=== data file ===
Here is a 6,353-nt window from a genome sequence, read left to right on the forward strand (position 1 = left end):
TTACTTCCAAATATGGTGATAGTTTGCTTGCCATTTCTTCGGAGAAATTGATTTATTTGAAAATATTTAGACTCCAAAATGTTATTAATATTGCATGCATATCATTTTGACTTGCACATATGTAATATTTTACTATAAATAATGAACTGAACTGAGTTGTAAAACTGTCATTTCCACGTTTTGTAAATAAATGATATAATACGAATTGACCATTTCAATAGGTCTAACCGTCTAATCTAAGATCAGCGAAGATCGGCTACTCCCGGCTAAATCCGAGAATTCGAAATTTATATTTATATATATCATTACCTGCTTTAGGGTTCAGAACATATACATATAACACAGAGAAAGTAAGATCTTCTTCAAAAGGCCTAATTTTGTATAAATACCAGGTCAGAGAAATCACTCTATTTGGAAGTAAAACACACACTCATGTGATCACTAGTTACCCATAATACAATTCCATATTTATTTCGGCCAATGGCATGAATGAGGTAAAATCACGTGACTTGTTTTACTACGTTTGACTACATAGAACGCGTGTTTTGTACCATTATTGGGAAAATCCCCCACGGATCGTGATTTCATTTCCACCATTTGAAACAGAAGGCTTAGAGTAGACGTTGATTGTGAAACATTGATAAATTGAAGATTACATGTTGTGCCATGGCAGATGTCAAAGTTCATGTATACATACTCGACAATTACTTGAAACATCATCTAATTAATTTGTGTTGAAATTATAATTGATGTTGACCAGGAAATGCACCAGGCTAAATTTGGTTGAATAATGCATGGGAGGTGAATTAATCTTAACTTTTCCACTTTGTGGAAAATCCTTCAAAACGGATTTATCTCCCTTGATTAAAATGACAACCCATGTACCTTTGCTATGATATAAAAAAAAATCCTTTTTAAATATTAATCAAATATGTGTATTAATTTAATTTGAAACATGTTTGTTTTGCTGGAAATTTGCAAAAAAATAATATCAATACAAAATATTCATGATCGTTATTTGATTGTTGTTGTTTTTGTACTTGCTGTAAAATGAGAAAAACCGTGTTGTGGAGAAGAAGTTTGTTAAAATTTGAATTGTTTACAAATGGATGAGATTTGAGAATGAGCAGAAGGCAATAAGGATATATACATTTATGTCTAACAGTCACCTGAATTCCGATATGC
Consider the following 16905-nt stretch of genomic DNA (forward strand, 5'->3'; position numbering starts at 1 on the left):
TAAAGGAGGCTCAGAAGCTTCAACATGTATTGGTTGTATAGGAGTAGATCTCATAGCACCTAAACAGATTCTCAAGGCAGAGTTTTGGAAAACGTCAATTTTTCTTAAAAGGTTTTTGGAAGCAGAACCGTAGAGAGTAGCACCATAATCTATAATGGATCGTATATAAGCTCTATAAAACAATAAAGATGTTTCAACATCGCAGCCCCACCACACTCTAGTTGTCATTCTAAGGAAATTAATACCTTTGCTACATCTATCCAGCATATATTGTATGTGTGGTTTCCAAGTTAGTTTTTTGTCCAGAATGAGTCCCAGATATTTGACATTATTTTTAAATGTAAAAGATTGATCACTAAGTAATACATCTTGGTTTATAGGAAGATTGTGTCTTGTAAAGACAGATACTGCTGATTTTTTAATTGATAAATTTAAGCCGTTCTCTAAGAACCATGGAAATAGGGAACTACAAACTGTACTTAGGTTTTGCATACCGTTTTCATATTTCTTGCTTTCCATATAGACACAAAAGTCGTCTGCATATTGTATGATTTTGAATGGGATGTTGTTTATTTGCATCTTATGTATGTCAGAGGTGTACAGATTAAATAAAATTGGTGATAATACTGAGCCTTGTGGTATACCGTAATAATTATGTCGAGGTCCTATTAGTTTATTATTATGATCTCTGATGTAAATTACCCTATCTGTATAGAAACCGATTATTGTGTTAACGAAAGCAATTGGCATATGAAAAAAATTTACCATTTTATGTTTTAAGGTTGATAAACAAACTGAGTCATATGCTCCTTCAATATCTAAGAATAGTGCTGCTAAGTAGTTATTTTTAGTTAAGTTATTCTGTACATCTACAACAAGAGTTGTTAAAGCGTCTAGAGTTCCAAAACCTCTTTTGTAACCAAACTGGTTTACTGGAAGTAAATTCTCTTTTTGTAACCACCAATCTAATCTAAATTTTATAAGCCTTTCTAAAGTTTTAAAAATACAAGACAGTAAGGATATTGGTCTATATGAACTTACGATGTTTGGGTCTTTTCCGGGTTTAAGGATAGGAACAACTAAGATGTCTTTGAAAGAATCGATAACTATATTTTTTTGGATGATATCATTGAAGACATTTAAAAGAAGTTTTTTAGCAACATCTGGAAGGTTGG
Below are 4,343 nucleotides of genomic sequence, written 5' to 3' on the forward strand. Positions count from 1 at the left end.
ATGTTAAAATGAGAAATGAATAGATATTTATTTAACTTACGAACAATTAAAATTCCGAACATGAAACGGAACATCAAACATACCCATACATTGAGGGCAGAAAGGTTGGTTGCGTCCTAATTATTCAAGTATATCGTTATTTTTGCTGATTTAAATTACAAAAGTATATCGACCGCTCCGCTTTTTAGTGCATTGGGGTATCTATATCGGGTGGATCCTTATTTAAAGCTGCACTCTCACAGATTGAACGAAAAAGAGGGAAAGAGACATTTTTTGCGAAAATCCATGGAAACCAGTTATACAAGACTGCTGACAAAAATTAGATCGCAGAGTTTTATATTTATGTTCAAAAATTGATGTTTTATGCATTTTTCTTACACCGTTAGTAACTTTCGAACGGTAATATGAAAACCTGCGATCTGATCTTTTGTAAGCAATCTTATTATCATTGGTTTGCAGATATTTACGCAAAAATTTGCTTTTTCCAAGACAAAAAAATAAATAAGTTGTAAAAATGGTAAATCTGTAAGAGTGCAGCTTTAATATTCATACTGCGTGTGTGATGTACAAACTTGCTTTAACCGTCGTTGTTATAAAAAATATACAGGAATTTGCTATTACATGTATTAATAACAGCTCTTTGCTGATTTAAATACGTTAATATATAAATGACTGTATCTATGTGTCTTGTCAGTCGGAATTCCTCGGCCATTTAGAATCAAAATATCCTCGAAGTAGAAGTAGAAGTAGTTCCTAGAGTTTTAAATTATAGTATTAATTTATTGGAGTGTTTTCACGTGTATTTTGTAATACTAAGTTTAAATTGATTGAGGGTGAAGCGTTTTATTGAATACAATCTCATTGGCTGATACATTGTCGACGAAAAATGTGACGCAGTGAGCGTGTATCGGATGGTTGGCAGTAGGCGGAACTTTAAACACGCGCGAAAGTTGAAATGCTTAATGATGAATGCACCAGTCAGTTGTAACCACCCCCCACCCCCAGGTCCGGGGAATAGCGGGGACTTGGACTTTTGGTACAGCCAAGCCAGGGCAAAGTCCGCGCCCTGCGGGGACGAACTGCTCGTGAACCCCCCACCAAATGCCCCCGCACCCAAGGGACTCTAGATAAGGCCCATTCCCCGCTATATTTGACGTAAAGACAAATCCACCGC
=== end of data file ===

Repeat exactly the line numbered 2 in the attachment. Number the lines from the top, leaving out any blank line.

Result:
TTACTTCCAAATATGGTGATAGTTTGCTTGCCATTTCTTCGGAGAAATTGATTTATTTGAAAATATTTAGACTCCAAAATGTTATTAATATTGCATGCATATCATTTTGACTTGCACATATGTAATATTTTACTATAAATAATGAACTGAACTGAGTTGTAAAACTGTCATTTCCACGTTTTGTAAATAAATGATATAATACGAATTGACCATTTCAATAGGTCTAACCGTCTAATCTAAGATCAGCGAAGATCGGCTACTCCCGGCTAAATCCGAGAATTCGAAATTTATATTTATATATATCATTACCTGCTTTAGGGTTCAGAACATATACATATAACACAGAGAAAGTAAGATCTTCTTCAAAAGGCCTAATTTTGTATAAATACCAGGTCAGAGAAATCACTCTATTTGGAAGTAAAACACACACTCATGTGATCACTAGTTACCCATAATACAATTCCATATTTATTTCGGCCAATGGCATGAATGAGGTAAAATCACGTGACTTGTTTTACTACGTTTGACTACATAGAACGCGTGTTTTGTACCATTATTGGGAAAATCCCCCACGGATCGTGATTTCATTTCCACCATTTGAAACAGAAGGCTTAGAGTAGACGTTGATTGTGAAACATTGATAAATTGAAGATTACATGTTGTGCCATGGCAGATGTCAAAGTTCATGTATACATACTCGACAATTACTTGAAACATCATCTAATTAATTTGTGTTGAAATTATAATTGATGTTGACCAGGAAATGCACCAGGCTAAATTTGGTTGAATAATGCATGGGAGGTGAATTAATCTTAACTTTTCCACTTTGTGGAAAATCCTTCAAAACGGATTTATCTCCCTTGATTAAAATGACAACCCATGTACCTTTGCTATGATATAAAAAAAAATCCTTTTTAAATATTAATCAAATATGTGTATTAATTTAATTTGAAACATGTTTGTTTTGCTGGAAATTTGCAAAAAAATAATATCAATACAAAATATTCATGATCGTTATTTGATTGTTGTTGTTTTTGTACTTGCTGTAAAATGAGAAAAACCGTGTTGTGGAGAAGAAGTTTGTTAAAATTTGAATTGTTTACAAATGGATGAGATTTGAGAATGAGCAGAAGGCAATAAGGATATATACATTTATGTCTAACAGTCACCTGAATTCCGATATGC